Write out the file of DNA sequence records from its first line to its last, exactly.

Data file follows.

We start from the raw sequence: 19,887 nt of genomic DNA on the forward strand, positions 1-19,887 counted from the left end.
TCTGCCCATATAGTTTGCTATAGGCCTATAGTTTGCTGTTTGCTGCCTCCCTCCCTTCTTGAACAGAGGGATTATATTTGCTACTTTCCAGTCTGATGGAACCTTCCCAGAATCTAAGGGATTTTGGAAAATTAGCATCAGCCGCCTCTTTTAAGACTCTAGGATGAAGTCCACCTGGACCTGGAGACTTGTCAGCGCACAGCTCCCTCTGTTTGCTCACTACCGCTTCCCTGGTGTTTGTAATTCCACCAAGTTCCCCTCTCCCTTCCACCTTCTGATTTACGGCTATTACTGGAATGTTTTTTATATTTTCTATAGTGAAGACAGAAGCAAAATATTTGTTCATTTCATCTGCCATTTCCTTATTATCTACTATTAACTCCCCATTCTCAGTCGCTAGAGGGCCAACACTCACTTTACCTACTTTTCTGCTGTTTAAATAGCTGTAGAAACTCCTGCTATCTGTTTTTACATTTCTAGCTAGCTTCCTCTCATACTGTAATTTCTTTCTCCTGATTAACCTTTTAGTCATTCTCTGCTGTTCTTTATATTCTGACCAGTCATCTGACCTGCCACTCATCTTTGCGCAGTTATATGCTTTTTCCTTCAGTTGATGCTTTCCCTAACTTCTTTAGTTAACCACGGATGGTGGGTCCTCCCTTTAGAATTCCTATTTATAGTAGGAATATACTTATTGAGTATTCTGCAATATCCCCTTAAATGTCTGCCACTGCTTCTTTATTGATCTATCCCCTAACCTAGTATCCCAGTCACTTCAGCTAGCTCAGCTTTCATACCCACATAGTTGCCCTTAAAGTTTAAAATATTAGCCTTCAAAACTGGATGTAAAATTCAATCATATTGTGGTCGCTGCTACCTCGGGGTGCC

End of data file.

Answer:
We start from the raw sequence: 19,887 nt of genomic DNA on the forward strand, positions 1-19,887 counted from the left end.
TCTGCCCATATAGTTTGCTATAGGCCTATAGTTTGCTGTTTGCTGCCTCCCTCCCTTCTTGAACAGAGGGATTATATTTGCTACTTTCCAGTCTGATGGAACCTTCCCAGAATCTAAGGGATTTTGGAAAATTAGCATCAGCCGCCTCTTTTAAGACTCTAGGATGAAGTCCACCTGGACCTGGAGACTTGTCAGCGCACAGCTCCCTCTGTTTGCTCACTACCGCTTCCCTGGTGTTTGTAATTCCACCAAGTTCCCCTCTCCCTTCCACCTTCTGATTTACGGCTATTACTGGAATGTTTTTTATATTTTCTATAGTGAAGACAGAAGCAAAATATTTGTTCATTTCATCTGCCATTTCCTTATTATCTACTATTAACTCCCCATTCTCAGTCGCTAGAGGGCCAACACTCACTTTACCTACTTTTCTGCTGTTTAAATAGCTGTAGAAACTCCTGCTATCTGTTTTTACATTTCTAGCTAGCTTCCTCTCATACTGTAATTTCTTTCTCCTGATTAACCTTTTAGTCATTCTCTGCTGTTCTTTATATTCTGACCAGTCATCTGACCTGCCACTCATCTTTGCGCAGTTATATGCTTTTTCCTTCAGTTGATGCTTTCCCTAACTTCTTTAGTTAACCACGGATGGTGGGTCCTCCCTTTAGAATTCCTATTTATAGTAGGAATATACTTATTGAGTATTCTGCAATATCCCCTTAAATGTCTGCCACTGCTTCTTTATTGATCTATCCCCTAACCTAGTATCCCAGTCACTTCAGCTAGCTCAGCTTTCATACCCACATAGTTGCCCTTAAAGTTTAAAATATTAGCCTTCAAAACTGGATGTAAAATTCAATCATATTGTGGTCGCTGCTACCTCGGGGTGCC